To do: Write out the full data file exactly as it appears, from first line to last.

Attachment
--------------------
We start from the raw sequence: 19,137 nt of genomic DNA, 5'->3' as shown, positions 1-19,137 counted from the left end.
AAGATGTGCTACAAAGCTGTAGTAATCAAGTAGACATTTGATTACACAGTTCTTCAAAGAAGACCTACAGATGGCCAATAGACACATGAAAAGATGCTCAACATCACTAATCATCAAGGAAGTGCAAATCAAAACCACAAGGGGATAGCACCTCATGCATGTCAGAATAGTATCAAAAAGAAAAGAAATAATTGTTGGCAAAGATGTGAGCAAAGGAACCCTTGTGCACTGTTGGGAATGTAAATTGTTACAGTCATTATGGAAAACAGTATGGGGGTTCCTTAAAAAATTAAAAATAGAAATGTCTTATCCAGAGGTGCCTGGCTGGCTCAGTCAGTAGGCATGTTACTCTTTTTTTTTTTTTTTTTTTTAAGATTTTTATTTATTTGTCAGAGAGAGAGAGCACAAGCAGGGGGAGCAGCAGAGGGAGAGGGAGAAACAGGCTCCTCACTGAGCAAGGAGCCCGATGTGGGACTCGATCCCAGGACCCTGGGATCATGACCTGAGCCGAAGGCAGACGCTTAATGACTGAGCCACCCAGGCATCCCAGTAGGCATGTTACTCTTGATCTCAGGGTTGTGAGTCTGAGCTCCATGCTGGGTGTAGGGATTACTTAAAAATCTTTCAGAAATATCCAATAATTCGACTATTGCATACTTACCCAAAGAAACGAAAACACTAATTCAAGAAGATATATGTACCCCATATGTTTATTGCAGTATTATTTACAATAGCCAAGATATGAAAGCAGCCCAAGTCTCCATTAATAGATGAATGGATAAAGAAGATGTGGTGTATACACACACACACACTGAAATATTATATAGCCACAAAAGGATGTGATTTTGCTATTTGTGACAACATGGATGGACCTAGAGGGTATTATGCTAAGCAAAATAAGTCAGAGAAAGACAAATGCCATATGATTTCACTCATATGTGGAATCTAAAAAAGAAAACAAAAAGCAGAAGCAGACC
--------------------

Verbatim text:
We start from the raw sequence: 19,137 nt of genomic DNA, 5'->3' as shown, positions 1-19,137 counted from the left end.
AAGATGTGCTACAAAGCTGTAGTAATCAAGTAGACATTTGATTACACAGTTCTTCAAAGAAGACCTACAGATGGCCAATAGACACATGAAAAGATGCTCAACATCACTAATCATCAAGGAAGTGCAAATCAAAACCACAAGGGGATAGCACCTCATGCATGTCAGAATAGTATCAAAAAGAAAAGAAATAATTGTTGGCAAAGATGTGAGCAAAGGAACCCTTGTGCACTGTTGGGAATGTAAATTGTTACAGTCATTATGGAAAACAGTATGGGGGTTCCTTAAAAAATTAAAAATAGAAATGTCTTATCCAGAGGTGCCTGGCTGGCTCAGTCAGTAGGCATGTTACTCTTTTTTTTTTTTTTTTTTTTAAGATTTTTATTTATTTGTCAGAGAGAGAGAGCACAAGCAGGGGGAGCAGCAGAGGGAGAGGGAGAAACAGGCTCCTCACTGAGCAAGGAGCCCGATGTGGGACTCGATCCCAGGACCCTGGGATCATGACCTGAGCCGAAGGCAGACGCTTAATGACTGAGCCACCCAGGCATCCCAGTAGGCATGTTACTCTTGATCTCAGGGTTGTGAGTCTGAGCTCCATGCTGGGTGTAGGGATTACTTAAAAATCTTTCAGAAATATCCAATAATTCGACTATTGCATACTTACCCAAAGAAACGAAAACACTAATTCAAGAAGATATATGTACCCCATATGTTTATTGCAGTATTATTTACAATAGCCAAGATATGAAAGCAGCCCAAGTCTCCATTAATAGATGAATGGATAAAGAAGATGTGGTGTATACACACACACACACTGAAATATTATATAGCCACAAAAGGATGTGATTTTGCTATTTGTGACAACATGGATGGACCTAGAGGGTATTATGCTAAGCAAAATAAGTCAGAGAAAGACAAATGCCATATGATTTCACTCATATGTGGAATCTAAAAAAGAAAACAAAAAGCAGAAGCAGACC